Now why didn’t it hit the same high notes? Well, Lost first and foremost, was a show deeply committed to character development. Yes, it can be argued that it got lost in its own mythology for a huge chunk of the series, but that was only after the characters had been developed (for the most part), and the best episodes were always those that revealed more about the characters themselves, and how they reacted to the mythology around them. FF was so clearly enamored with its concept from the beginning, that it never took time to develop any of its characters during the autumn part of its season. I mean, really, who were you connected to at the end of the first ten episodes? Me? Really no one, but if I had to pick, I’d say probably Olivia, Janis and Demetri. Unsurprisingly, these were the three strongest acting performances given. These actors took the very thin gruel of character development that was written into the scripts and made the most of it. Still, these characters were more defined by the concept (Demetri had no flash; Janis is a lesbian, how is she pregnant in her flash; Olivia is with another man in her flash), than by any actual character development. This problem was brought into relief when the show returned in the spring because there was a sudden, marked and welcome shift to character development, starting with the episode about Simon. The episodes were much better in the spring, but by then, it was a little too late because of…

…the Danged Hiatus. This is a trend that I am really not enjoying. As you may remember, FF debuted in September 2009, and finished its “fall season” the first week of November. It didn’t come back until mid-March. That was four full months without the show. Moreover, ABC didn’t really promote it at all during that break. Yes, as the spring debut got closer, there were a few commercials, but for the better part of those four months, casual viewers would have had no idea the show existed. Now, FF was not the only show to do this; Glee had a similar (and actually longer) break. Fox, however, was smart about this. You couldn’t go longer then a couple hours without hearing about Glee. There was the controversy over NBC rejecting a Glee float during the Macy’s Thanksgiving Day Parade. A DVD of the fall season was released. A CD was released. The actors did a mall tour. Sneak peeks of the spring season were leaked months in advance. All of this was done to keep the show in people’s minds throughout their hiatus, and that doesn’t count the numerous commercials, bus stop ads, magazine ads, even flash mob performances, also used to promote the series. Fox did right by their freshman series on hiatus; ABC did not. These mid-season breaks make sense with established series that have a following, and I know that the series wanted to re-tool itself creatively (thank God it did), but when a show is looking to find its footing, banishing it from the airwaves for four months with no promotion is television malfeasance.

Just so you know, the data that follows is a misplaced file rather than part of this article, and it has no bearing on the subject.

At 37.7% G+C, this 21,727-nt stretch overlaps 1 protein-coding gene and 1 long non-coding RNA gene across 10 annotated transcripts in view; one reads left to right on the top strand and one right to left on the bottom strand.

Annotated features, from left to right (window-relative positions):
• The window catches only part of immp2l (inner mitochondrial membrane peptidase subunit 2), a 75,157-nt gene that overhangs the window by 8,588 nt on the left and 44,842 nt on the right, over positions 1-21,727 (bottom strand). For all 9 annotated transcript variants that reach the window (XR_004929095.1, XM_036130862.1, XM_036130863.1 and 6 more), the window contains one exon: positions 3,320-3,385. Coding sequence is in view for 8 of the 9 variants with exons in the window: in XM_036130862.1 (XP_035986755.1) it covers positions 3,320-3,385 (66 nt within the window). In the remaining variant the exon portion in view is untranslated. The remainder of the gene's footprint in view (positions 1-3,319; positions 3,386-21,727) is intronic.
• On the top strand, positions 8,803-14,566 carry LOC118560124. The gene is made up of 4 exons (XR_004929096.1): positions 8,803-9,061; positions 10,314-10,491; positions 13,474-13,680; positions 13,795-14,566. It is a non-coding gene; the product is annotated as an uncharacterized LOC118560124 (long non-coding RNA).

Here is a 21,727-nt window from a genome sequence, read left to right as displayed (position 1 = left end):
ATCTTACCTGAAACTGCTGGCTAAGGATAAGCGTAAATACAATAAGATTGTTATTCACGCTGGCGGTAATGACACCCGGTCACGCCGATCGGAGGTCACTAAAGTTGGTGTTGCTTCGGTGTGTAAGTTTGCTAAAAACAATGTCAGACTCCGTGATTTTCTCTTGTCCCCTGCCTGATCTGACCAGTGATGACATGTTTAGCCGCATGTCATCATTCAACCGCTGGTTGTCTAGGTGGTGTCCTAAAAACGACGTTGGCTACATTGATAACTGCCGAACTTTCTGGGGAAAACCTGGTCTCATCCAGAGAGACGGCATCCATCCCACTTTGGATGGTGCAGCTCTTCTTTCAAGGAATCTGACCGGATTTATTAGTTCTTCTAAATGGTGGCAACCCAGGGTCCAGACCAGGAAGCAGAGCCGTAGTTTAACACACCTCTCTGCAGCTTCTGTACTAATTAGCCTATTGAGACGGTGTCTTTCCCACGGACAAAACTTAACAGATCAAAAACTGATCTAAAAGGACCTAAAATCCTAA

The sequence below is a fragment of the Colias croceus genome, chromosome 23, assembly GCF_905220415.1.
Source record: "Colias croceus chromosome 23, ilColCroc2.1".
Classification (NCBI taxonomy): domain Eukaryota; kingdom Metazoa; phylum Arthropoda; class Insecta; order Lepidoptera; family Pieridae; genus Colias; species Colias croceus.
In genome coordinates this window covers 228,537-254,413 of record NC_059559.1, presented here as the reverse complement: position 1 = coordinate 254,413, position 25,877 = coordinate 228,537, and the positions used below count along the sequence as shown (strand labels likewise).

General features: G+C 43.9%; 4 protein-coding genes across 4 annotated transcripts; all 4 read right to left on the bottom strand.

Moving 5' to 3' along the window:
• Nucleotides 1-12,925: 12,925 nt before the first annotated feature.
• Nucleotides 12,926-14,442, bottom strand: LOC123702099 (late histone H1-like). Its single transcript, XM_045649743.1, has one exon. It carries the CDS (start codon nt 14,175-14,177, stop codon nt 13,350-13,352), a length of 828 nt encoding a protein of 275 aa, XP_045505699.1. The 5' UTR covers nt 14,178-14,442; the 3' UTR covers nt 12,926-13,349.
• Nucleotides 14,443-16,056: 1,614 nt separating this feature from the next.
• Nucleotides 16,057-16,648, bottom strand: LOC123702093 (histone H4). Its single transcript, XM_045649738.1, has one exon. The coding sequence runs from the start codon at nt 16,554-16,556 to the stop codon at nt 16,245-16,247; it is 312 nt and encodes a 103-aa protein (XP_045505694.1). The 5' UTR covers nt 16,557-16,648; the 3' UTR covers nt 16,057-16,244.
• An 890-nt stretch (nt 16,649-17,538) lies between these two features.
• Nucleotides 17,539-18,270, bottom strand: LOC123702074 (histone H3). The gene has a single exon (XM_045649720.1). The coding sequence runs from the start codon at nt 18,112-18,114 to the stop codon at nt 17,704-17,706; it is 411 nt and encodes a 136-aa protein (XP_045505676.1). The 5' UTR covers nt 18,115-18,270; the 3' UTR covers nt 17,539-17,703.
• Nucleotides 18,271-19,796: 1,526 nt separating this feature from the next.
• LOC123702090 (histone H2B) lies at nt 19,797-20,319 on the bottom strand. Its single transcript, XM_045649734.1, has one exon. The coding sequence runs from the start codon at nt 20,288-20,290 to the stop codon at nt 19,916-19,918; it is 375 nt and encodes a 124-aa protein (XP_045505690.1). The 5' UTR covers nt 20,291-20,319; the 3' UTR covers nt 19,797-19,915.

So, if the characters were a little more developed, and the show didn’t try to be the next Lost, and such a long break didn’t exist, would FF be coming back next season? I think it would have. The concept itself was actually pretty cool. Remember, the debut of FF did a great ratings number, so the interest was there. It was just a number of missteps both creatively and in management, that did in this once-promising series. And oh yeah, a leading actor who could do a convincing American accent would have helped, too. (I kid! I kid!)

There you have it folks. The end of FlashForward. What did you think of the final episode? Did you see potential in where they were going with the show? Would you have continued to watch? How would you have improved the series? Please leave your questions, comments and theories below. I’m still scouting out the new fall shows to see what piques my interest in the “serial mystery” genre, but The Event on NBC looks interesting. Is there anything you have seen that you’d like to start a discussion about? Please let me know via Twitter (twitter.com/MikeNJD) or email (michael@tvovermind.com), and we can start a community here at TVOvermind for our new favorite TV obsession (and all your summer TV news!). Until then, I’m off to swear to all the glorious choirs in heaven.